If Alzheimer’s progresses in pigs as it does in humans, the animals will give us more than just a better understanding of the disease. Transgenic pigs may also one day become test subjects for Alzheimer’s drugs, helping scientists develop better treatments for humans.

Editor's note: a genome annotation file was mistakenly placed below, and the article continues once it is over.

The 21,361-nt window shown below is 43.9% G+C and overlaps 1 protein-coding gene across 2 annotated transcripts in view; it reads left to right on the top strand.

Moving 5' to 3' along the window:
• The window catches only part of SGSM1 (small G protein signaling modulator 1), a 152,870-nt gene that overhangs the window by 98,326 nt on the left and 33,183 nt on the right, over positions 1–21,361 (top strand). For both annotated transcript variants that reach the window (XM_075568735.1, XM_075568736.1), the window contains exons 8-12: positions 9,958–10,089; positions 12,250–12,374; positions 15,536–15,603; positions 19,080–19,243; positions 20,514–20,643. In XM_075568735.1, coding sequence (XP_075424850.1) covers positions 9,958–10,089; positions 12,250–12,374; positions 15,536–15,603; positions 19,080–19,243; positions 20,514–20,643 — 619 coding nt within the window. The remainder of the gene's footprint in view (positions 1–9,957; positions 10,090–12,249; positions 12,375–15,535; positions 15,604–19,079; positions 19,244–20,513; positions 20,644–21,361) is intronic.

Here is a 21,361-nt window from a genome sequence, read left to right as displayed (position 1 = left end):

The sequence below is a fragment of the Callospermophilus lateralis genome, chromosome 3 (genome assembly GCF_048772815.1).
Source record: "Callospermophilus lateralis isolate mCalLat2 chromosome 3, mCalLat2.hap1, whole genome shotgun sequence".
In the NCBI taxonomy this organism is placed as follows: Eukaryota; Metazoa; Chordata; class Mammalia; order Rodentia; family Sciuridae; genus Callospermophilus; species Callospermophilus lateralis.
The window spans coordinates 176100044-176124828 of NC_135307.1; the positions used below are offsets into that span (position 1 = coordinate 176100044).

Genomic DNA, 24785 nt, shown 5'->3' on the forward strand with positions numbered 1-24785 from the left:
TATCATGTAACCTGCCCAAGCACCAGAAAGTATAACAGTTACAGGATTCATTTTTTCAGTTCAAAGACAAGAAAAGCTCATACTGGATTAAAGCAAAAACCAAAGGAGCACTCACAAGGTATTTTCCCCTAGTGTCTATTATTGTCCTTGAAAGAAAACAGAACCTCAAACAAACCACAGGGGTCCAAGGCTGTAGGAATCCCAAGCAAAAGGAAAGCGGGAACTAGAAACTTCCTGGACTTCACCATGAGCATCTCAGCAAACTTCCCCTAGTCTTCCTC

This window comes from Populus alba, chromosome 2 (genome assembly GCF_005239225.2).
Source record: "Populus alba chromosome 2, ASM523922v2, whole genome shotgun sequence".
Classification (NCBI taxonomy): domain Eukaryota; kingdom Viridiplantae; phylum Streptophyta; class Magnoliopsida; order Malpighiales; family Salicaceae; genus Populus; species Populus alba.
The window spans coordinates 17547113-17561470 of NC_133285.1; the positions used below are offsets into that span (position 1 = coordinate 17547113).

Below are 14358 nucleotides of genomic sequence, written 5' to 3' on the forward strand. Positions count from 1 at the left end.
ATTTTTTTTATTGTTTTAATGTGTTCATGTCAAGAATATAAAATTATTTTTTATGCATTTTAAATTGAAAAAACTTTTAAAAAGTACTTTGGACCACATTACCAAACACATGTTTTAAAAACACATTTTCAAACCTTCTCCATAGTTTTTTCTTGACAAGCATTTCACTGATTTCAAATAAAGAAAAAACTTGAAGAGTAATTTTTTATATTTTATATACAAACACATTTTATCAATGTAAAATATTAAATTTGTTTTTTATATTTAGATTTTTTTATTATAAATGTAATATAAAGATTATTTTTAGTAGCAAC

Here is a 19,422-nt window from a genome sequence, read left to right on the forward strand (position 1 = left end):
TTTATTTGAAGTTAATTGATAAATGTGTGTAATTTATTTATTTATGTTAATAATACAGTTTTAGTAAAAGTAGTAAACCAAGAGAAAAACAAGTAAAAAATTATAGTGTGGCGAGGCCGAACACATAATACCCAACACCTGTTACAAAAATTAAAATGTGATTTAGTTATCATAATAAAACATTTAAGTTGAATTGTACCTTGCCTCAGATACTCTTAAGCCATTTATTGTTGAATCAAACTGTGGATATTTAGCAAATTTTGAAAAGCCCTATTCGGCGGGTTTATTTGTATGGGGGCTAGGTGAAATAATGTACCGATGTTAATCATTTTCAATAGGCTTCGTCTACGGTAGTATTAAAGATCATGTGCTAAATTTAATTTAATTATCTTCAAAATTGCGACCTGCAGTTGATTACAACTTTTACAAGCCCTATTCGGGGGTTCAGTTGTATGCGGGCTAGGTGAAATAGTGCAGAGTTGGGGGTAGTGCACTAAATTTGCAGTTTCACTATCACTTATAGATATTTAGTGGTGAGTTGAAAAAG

Thanks to their longevity, pigs will ideally provide new possibilities for understanding and treating diseases in which an organ’s function slowly degrades. Currently, pig genetic sequencing is conducted on an experiment-by-experiment basis—a costly, lengthy process. In 2001, scientists began sequencing the complete pig genome which the international Swine Genome Sequencing Consortium expects to publish by early 2010. With both this and the human genome in hand, transgenic pig models are expected to accelerate. According to Jørgensen, drug and treatment testing of human diseases on transgenic pigs and other large-animal models may eventually be the world standard.single page